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Obese youths are not more likely to become depressed, but depressed youths are more likely to become obese.
MedLine Citation:
PMID:  23298458     Owner:  NLM     Status:  Publisher    
Abstract/OtherAbstract:
BACKGROUND: Overweight/obesity and depression are both major public health problems among adolescents. However, the question of a link between overweight/obesity and depression remains unresolved in this age group. We examined whether obesity increases risk of depression, or depression increases risk of obesity, or whether there is a reciprocal effect. Method A two-wave prospective cohort study of adolescents aged 11-17 years at baseline (n = 4175) followed up a year later (n = 3134) sampled from the Houston metropolitan area. Overweight was defined as 95th percentile >body mass index (BMI) ⩽85th percentile and obese as BMI >95th percentile. Three indicators of depression were examined: any DSM-IV mood disorder, major depression, and symptoms of depression. RESULTS: Data for the two-wave cohort indicated no evidence of reciprocal effects between weight and depression. Weight status predicted neither major depression nor depressive symptoms. However, mood disorders generally and major depression in particular increased risk of future obesity more than twofold. Depressed males had a sixfold increased risk of obesity. Females with depressive symptoms had a marginally increased risk of being overweight but not obese. CONCLUSIONS: Our findings, combined with those of recent meta-analyses, suggest that obese youths are not more likely to become depressed but that depressed youths are more likely to become obese.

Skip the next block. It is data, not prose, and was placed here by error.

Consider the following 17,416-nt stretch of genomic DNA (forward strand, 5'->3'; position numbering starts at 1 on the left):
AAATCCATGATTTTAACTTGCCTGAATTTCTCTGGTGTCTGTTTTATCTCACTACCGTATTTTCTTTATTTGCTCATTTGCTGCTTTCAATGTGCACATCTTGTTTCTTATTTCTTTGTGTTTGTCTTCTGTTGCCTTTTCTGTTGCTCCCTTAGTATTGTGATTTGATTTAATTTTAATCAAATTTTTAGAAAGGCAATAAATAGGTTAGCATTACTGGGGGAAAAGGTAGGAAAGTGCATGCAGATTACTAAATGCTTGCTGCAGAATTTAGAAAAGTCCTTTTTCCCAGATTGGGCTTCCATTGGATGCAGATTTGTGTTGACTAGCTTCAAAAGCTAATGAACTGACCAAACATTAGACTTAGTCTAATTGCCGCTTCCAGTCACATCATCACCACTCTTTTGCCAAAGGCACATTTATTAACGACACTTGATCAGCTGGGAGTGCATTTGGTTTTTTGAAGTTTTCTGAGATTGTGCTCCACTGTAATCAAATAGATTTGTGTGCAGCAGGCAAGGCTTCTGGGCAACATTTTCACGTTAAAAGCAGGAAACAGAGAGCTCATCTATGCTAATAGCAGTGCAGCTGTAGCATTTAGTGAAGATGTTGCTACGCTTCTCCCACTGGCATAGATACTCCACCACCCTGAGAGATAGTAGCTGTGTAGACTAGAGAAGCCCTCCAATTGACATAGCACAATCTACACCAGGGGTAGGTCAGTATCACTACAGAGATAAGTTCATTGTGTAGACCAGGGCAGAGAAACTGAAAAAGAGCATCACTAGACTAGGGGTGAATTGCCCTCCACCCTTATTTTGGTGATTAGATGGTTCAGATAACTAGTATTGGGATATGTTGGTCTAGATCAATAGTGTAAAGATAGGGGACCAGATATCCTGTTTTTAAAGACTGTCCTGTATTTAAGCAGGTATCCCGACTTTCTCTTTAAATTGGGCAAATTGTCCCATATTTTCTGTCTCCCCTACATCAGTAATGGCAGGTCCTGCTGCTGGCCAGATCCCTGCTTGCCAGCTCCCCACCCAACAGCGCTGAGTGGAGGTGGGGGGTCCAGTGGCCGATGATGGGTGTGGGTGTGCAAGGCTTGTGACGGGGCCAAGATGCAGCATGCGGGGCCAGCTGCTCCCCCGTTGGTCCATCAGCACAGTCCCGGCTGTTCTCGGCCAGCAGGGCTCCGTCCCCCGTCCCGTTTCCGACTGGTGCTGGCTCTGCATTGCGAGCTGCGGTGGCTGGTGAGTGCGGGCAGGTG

Authors:
R E Roberts; H T Duong
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Publication Detail:
Type:  JOURNAL ARTICLE     Date:  2013-1-9
Journal Detail:
Title:  Psychological medicine     Volume:  -     ISSN:  1469-8978     ISO Abbreviation:  Psychol Med     Publication Date:  2013 Jan 
Date Detail:
Created Date:  2013-1-9     Completed Date:  -     Revised Date:  -    
Medline Journal Info:
Nlm Unique ID:  1254142     Medline TA:  Psychol Med     Country:  -    
Other Details:
Languages:  ENG     Pagination:  1-9     Citation Subset:  -    
Affiliation:
Division of Health Promotion and Behavioral Sciences, UTHealth, School of Public Health, University of Texas Health Science Center, Houston, TX, USA.
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